Bringing the ‘political’ back into the economy: A report from I Workshop in Contemporary Political Economy (UWE Bristol-Paris 1 Sorbonne)

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By Danielle Guizzo and Bruno Tinel


The 1st Workshop in Contemporary Political Economy recently took place at the Bristol Business School on June 28th, 2018. It was the first event of a recently established partnership between the UWE Economics subject group (AEF) and the Paris 1 Department of Economics (Pantheon Sorbonne University) as a response to the increasing importance of pluralism in economics teaching and research in the post-crisis scenario. A large proportion of attendants were young scholars (early-career researchers or PhD students), who represent a promising generation for promoting the expansion and excellence of research in political economy as the future of the international PE community.

We are very pleased to inform the community that the workshop was a great success in terms of the quality of the presentations, the number of participants, and the pluralism of subjects. The presentations and subsequent discussions explored the recent frontiers in contemporary political economy, aiming at expanding three main areas: critical macroeconomics; financialisation; and ideology, power and the state.

The final session constituted of a roundtable about the future of pluralistic research in economics and the possibility of engagement with the mainstream of the discipline. Participants expressed the importance of institutional support and an active scholarly community to move beyond standardized metrics and diamond lists in research assessment exercises if we seek to achieve an open, equal dialogue in Economics that allows inclusivity.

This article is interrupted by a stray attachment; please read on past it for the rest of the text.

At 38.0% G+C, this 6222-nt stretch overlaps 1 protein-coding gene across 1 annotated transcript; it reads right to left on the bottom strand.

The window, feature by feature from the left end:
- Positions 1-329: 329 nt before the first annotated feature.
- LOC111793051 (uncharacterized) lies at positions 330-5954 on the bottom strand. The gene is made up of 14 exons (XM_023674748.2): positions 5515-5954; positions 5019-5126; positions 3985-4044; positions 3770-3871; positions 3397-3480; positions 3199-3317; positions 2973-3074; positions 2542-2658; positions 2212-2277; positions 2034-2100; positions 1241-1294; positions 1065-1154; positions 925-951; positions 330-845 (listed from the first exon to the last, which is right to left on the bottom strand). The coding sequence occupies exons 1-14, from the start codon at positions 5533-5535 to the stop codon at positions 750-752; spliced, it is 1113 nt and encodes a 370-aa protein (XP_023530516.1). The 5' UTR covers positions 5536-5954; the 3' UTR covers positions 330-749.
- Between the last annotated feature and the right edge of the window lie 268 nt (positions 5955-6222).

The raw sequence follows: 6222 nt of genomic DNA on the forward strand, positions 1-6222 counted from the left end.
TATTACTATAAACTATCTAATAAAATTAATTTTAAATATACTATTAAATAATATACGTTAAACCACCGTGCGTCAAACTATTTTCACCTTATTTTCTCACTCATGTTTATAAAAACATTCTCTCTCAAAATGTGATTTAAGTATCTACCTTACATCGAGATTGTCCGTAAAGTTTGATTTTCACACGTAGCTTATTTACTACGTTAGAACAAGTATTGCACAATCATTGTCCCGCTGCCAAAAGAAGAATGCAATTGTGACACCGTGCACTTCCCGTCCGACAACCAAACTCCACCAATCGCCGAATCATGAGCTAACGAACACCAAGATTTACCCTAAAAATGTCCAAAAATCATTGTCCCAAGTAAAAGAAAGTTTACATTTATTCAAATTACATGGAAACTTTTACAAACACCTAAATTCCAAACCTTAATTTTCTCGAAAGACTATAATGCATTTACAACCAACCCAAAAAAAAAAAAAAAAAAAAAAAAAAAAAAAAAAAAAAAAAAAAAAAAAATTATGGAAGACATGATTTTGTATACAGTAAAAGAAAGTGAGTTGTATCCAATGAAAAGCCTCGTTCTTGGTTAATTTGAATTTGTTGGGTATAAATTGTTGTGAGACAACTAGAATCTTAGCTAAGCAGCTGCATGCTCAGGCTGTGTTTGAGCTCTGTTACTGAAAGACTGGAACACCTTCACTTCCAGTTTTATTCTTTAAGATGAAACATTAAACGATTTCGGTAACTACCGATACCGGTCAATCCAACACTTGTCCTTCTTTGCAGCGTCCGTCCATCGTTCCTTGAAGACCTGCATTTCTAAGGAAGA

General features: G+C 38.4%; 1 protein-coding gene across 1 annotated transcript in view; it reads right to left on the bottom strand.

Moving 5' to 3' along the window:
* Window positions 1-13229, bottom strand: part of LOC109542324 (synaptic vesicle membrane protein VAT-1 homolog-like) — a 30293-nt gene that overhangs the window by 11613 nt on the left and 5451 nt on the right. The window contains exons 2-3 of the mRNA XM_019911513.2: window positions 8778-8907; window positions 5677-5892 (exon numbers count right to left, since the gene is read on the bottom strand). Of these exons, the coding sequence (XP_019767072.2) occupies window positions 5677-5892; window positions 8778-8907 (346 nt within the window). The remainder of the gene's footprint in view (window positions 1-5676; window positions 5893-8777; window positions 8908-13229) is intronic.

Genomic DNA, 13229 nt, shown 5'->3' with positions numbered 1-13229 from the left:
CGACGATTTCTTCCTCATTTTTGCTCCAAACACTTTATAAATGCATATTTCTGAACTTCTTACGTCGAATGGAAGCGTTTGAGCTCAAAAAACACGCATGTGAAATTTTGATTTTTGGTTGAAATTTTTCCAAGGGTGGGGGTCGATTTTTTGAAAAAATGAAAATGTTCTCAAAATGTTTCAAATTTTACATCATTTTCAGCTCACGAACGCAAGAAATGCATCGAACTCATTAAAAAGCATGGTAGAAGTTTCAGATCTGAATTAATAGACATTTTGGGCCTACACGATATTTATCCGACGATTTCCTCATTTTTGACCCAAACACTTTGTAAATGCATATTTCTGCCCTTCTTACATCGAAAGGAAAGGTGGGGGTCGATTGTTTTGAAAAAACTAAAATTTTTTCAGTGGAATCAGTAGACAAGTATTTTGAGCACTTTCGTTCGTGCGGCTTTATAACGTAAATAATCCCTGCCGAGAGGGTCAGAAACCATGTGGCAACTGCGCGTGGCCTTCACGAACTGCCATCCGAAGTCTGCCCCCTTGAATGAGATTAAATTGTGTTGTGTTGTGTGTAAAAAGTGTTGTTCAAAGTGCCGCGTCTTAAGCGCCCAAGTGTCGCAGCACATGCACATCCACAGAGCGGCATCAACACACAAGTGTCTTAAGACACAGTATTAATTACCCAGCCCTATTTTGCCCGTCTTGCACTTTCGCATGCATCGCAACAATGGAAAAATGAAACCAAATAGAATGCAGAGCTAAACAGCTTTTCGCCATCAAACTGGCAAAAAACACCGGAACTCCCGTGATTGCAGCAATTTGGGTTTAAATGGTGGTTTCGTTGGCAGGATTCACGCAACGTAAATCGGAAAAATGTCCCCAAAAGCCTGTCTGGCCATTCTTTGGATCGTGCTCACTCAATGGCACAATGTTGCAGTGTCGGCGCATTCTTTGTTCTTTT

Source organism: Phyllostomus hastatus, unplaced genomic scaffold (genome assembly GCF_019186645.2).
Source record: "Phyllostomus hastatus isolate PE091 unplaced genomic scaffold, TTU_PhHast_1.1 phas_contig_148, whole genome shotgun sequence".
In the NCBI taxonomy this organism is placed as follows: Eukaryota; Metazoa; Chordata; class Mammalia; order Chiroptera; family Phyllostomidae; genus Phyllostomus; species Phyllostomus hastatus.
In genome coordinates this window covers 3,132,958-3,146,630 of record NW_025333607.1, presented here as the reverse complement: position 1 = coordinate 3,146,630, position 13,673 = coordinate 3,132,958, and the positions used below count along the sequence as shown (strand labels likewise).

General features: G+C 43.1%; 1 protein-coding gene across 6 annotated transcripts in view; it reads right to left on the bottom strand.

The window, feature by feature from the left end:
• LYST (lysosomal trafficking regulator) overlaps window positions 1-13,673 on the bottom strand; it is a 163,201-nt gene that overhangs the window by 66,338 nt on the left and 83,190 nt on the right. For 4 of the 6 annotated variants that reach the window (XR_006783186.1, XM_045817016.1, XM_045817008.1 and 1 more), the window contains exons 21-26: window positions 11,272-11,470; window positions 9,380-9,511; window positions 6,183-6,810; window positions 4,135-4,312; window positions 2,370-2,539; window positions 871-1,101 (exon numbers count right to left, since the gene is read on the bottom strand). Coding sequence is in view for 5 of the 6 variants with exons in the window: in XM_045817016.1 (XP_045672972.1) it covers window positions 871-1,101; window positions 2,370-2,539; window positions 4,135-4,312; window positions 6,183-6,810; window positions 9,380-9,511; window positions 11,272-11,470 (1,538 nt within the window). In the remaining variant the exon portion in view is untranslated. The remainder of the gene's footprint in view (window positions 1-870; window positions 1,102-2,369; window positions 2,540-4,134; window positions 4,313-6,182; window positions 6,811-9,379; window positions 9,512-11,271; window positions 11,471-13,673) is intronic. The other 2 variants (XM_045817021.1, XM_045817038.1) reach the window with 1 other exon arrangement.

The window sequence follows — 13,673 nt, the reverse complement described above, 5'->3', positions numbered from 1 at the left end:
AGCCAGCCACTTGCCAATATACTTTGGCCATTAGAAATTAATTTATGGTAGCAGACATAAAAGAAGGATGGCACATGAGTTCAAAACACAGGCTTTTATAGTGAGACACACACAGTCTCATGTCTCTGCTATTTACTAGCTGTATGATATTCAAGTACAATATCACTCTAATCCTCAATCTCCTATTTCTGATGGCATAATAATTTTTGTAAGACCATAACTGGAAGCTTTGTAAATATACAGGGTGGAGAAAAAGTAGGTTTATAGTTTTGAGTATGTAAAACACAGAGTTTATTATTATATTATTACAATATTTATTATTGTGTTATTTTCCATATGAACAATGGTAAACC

Thanks to the great enthusiasm of the workshop’s participants, we will continue to organize a yearly workshop with the purpose of further promoting and disseminating teaching and research in political economy and pluralistic economics, expanding the partnership between UWE and Paris 1-Pantheon Sorbonne, and improving communication and academic exchange among scholars. Therefore, the Department of Economics at Paris 1-Pantheon Sorbonne will organize the second edition of the workshop in contemporary political economy.

We would like to thank the Bristol Centre for Economics & Finance (BCEF), as well as the Accounting, Economics and Finance (AEF) for the grants and support they provided, allowing for the organization of this workshop. We also express our gratitude to the presenters, who delivered excellent talks and provided a space for the exchange of ideas that significantly contributes to future partnerships and prospective research projects.


Mexico and Trump

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By Laura Povoledo

I had the good fortune of visiting Mexico last year on a research visit funded by the British Academy. Mexico is a beautiful country, full of rich history and diverse culture. But it is also a country with huge social problems.

Mexico is the 11th most populated country in the world with around 127 million people. It has been estimated that 42% of Mexico’s total population lives below the national poverty line. Getting millions out of poverty will require enormous effort, but in recent years a growing middle class has emerged, thanks to sustained economic development. The economy of Mexico is now the 11th largest in the world by purchasing power parity, and according to Goldman Sachs, by 2050 Mexico will be the 5th largest economy in the world.

However, recently Mexico has been through some very difficult years. In 2016 the GDP growth rate was below 2% and inflation was 4%. The peso steadily depreciated against the dollar, forcing the government to increase the price of gasoline (half of the fuel consumed by Mexico is imported from the US). Given the country’s poor public transport infrastructure, the cost of private transport is especially important in Mexico, so the increased price of petrol will severely affects households’ living standards. The recent increase in the minimum wages is unlikely to meet the needs of those on low incomes. This deteriorating economic environment has prompted Standard & Poor’s to change their perspective from “stable” to “negative”. And of course, in 2016 Trump was elected.